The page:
Tips: Expert says debate is closer to an art than science
“A good debater has well-grounded arguments,” said Park. “The preceding elements include assertion, reasoning and evidence.”
First, for all arguments presented, a clear and accurate assertion is needed based on reasoning. This is called the “because statement.”
For example, if you say that bananas are better than tangerines, you must state why.
However, said Park, it is not enough to state that bananas are better because they are sweeter.
You need evidence.
“You have to back the statement of why bananas are sweeter compared to tangerines,” said Park.
Presenting scientific substantiation or survey results that bananas have a higher sweetness than tangerines is an example.
In terms of refuting of what the opponent has said, Park outlined four stages.
“First, summarize briefly what the opponent believes, then state your own position, and present why you support that position.”
According to Park, if the opponent states that bananas are better than tangerines because bananas have more potassium, the first step is to repeat the opponent’s argument.
“The opponent argues that bananas are better than tangerines, but I disagree because tangerines are better than bananas.”
Then comes the “because” statement.
“Tangerines are better because they contain more Vitamin C,” Park said. “Though bananas have more potassium, it can be ingested through other types of food. Vitamin C is scarce.”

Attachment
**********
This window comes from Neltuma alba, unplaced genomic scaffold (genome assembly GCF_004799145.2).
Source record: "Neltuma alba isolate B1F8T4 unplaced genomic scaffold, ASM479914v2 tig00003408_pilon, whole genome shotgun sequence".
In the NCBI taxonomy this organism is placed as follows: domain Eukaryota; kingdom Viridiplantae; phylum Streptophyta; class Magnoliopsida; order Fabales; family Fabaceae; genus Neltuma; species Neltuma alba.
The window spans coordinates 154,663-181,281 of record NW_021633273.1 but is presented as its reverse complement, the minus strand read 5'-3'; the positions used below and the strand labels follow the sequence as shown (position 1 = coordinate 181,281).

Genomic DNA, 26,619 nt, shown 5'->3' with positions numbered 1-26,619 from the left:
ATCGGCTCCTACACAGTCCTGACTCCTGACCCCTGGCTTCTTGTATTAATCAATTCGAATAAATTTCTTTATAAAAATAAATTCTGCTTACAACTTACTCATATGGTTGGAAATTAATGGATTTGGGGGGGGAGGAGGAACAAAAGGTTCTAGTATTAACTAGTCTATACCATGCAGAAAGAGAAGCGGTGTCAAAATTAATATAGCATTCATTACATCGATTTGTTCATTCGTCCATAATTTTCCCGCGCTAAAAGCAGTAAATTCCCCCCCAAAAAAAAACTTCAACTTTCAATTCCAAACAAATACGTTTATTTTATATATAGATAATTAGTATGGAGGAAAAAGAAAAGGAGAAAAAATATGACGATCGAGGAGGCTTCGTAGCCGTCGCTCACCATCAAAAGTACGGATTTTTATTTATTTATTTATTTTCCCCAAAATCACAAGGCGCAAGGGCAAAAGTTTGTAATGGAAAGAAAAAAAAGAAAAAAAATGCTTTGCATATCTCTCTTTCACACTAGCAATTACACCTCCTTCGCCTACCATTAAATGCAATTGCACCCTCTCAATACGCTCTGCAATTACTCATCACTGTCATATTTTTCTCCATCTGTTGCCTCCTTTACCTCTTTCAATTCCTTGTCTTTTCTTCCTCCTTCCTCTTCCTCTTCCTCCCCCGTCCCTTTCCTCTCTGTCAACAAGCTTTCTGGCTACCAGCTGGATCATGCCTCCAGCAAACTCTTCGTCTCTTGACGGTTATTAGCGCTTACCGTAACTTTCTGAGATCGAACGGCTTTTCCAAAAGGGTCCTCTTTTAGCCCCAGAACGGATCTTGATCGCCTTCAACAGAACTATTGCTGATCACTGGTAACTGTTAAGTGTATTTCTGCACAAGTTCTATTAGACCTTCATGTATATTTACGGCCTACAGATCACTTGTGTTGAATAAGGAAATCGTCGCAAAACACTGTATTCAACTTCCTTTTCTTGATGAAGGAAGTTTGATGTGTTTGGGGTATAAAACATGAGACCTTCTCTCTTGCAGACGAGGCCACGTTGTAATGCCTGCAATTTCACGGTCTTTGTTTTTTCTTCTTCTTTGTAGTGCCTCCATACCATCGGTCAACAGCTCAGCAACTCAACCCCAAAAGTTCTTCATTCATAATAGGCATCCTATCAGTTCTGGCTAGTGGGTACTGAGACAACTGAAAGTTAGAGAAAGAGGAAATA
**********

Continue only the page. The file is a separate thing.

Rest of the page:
Then would come the final statement: “Therefore, tangerines are better than bananas.”
Park said that the two American leaders, Martin Luther King and John F. Kennedy, had different public speaking styles but both were excellent speakers.
“What’s most important is finding your own debating style. Debate is closer to art than science.”
Park, 29, graduated from Harvard Law School and is currently a Professor at Inha University.
For more information on debate, here are three books.
On That Point: An Introduction to Parliamentary Debate (English) Written by John Meany and Kate Shuster. Published by the Central European University Press.
Introduction to English Language Debate in Asia (English) Written by Brenden Howe, an English Professor at the Division of International Studies, Ewha Womans University.
Debate, the answer to Global Leadership (Korean) Written by Joshua Park. Published by the Nexus Book.
By Lee Eun-joo Contributing Writer [firstname.lastname@example.org]